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Joe Biden's presidential victory was aided by $174 million in dark money contributions, according to a report by OpenSecrets.

Dark money spending exceeded $1 billion in 2020 election

More than $1 billion spent on the 2020 election — the most expensive presidential contest in history — came from unknown sources.

Because of the secretive nature of this so-called dark money, it's difficult to capture the entire scope of such undisclosed spending. So this enormous sum, first reported by OpenSecrets, is actually a conservative estimate. The organization, which tracks money in politics, published its report Wednesday after studying Federal Election Commission reports and advertising data.

Ironically, Democrats, who largely advocate for bolstering transparency around political spending, were the ones who benefited most from these undisclosed funds. OpenSecrets found that liberal dark money groups spent $514 million last year, compared to $200 million spent by conservative groups.

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Despite claims of bias, conservatives thrive on social media

Social media has become a punching bag for conservatives, who claim Facebook and Twitter have been silencing them. But in reality, the political right thrives on such platforms, a new report found.

The 28-page study, released Monday by New York University's Stern Center for Business and Human Rights, debunks the claim of anti-conservative bias on social media and shows how well the GOP has used those platforms for messaging and fundraising.

While the false pretense that social media sites are anti-conservative is not new, Republican ire was reignited last month after Twitter and other platforms banned President Donald Trump just days before the end of his term. That crackdown has spurred debate over the role social media companies will play in regulating future content.

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Next week's 10 most important ballot proposals for bettering democracy

It's often hard to see, but much more is at stake Tuesday than the presidency and control of Congress. Voters get to shape public policy by approving or rejecting more than 100 statewide ballot measures and dozens more local proposals — and this exercise in direct democracy includes plenty of ideas for bettering American democracy itself.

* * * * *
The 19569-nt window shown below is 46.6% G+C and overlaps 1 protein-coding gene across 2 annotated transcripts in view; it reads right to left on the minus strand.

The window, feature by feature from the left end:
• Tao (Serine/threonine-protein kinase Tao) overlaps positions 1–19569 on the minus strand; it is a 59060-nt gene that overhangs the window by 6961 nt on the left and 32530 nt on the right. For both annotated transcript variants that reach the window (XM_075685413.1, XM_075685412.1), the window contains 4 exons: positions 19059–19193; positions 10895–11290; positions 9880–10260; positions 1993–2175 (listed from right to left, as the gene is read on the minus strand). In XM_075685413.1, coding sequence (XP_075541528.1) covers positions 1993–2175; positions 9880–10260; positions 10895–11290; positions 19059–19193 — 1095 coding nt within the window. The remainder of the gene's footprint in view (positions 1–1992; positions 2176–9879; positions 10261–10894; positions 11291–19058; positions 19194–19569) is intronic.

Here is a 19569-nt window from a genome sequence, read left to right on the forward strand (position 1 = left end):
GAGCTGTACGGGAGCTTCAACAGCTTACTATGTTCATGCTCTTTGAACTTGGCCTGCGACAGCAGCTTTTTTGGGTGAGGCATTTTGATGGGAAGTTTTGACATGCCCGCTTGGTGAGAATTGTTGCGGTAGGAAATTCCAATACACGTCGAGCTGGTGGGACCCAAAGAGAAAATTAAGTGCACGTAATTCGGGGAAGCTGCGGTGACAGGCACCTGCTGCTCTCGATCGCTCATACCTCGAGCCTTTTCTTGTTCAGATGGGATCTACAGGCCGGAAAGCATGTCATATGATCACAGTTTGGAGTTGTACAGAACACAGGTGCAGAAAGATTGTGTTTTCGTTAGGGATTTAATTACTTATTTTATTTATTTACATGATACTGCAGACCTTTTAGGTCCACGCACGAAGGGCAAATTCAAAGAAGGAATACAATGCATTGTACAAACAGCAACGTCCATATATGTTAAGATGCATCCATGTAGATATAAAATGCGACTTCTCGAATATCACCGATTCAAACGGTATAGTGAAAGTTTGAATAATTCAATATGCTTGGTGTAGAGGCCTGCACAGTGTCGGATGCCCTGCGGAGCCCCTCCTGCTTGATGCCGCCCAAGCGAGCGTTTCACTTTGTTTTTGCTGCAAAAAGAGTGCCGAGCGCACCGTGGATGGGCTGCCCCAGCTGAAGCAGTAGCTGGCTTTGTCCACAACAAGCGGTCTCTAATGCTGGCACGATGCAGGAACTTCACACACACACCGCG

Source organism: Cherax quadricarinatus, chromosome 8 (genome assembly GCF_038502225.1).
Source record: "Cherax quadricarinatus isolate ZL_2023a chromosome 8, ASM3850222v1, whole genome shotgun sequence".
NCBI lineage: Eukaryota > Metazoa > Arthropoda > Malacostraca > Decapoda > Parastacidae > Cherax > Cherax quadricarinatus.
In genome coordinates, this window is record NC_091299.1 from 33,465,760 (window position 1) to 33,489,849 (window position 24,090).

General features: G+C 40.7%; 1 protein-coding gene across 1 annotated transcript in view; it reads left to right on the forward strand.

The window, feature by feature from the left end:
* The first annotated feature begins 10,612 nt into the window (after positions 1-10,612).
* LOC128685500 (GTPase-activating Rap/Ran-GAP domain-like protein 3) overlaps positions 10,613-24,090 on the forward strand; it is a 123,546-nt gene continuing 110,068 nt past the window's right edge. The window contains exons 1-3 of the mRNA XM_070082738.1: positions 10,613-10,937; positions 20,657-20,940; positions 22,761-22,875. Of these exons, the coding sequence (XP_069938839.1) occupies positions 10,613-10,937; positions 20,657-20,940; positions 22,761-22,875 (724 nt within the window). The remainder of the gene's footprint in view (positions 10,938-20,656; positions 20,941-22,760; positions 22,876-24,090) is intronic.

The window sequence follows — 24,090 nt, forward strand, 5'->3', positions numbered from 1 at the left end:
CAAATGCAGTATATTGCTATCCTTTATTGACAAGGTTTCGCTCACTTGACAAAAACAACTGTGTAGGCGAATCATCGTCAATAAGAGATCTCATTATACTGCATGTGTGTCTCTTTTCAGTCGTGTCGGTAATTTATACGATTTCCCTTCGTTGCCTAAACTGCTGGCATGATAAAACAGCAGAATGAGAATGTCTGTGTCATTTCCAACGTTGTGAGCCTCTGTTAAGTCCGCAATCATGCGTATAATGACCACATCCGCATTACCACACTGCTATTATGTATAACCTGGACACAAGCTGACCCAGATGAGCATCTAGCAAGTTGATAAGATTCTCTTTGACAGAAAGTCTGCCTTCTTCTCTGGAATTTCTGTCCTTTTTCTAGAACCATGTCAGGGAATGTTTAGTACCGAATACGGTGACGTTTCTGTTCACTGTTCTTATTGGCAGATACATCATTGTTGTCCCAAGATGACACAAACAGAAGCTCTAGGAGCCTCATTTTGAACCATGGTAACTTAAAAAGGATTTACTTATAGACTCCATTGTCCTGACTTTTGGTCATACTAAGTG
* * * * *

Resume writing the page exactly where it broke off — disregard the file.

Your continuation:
More than a score of measures would change the rules for elections from Alaska to Puerto Rico and from Maine to California. And they amount to a something-for-everyone smorgasbord of proposals at the heart of the fix-the-system agenda. There's ranked-choice voting and Electoral College neutering, open primaries and term limits, campaign finance crackdowns and partisan gerrymandering reforms, and expanded voting rights for both felons and teenagers.

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Facebook won't allow Trump or Biden to declare victory online — unless it's true

Preemptive and premature declarations of presidential victory won't be possible on Facebook anymore.

The company announced Wednesday that it will start blocking issue advocacy, electoral and political advertisements as soon as the polls close on Election Day "to reduce opportunities for confusion and abuse." It also said that, until a victor is declared by news outlets, it will have banners atop its News Feed alerting viewers that no winner has been decided.

It's the latest move by the social media giant to be more assertive in repelling those, both foreign adversaries and American candidates, who might seek to spread disinformation online in hopes of manipulating the national election outcome and its aftermath.

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